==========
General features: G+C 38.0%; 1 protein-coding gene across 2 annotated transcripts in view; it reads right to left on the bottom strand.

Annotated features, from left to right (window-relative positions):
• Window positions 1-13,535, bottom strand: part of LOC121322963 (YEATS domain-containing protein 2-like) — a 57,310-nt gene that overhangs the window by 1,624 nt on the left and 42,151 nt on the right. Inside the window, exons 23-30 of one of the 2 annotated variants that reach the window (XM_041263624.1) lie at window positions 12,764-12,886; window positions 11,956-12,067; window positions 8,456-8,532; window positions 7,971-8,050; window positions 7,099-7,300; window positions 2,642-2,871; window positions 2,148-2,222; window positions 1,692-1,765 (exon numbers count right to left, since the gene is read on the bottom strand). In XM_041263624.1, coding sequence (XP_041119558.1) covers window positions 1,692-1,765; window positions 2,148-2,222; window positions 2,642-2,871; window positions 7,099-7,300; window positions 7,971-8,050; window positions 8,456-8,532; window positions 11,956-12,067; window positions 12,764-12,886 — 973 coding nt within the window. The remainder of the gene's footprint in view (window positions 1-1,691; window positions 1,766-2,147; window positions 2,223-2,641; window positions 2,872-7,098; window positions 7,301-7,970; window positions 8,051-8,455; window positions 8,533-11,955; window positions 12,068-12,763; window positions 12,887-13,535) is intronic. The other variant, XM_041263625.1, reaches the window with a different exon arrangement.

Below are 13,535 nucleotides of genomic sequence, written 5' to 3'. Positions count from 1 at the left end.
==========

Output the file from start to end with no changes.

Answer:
General features: G+C 38.0%; 1 protein-coding gene across 2 annotated transcripts in view; it reads right to left on the bottom strand.

Annotated features, from left to right (window-relative positions):
• Window positions 1-13,535, bottom strand: part of LOC121322963 (YEATS domain-containing protein 2-like) — a 57,310-nt gene that overhangs the window by 1,624 nt on the left and 42,151 nt on the right. Inside the window, exons 23-30 of one of the 2 annotated variants that reach the window (XM_041263624.1) lie at window positions 12,764-12,886; window positions 11,956-12,067; window positions 8,456-8,532; window positions 7,971-8,050; window positions 7,099-7,300; window positions 2,642-2,871; window positions 2,148-2,222; window positions 1,692-1,765 (exon numbers count right to left, since the gene is read on the bottom strand). In XM_041263624.1, coding sequence (XP_041119558.1) covers window positions 1,692-1,765; window positions 2,148-2,222; window positions 2,642-2,871; window positions 7,099-7,300; window positions 7,971-8,050; window positions 8,456-8,532; window positions 11,956-12,067; window positions 12,764-12,886 — 973 coding nt within the window. The remainder of the gene's footprint in view (window positions 1-1,691; window positions 1,766-2,147; window positions 2,223-2,641; window positions 2,872-7,098; window positions 7,301-7,970; window positions 8,051-8,455; window positions 8,533-11,955; window positions 12,068-12,763; window positions 12,887-13,535) is intronic. The other variant, XM_041263625.1, reaches the window with a different exon arrangement.

Below are 13,535 nucleotides of genomic sequence, written 5' to 3'. Positions count from 1 at the left end.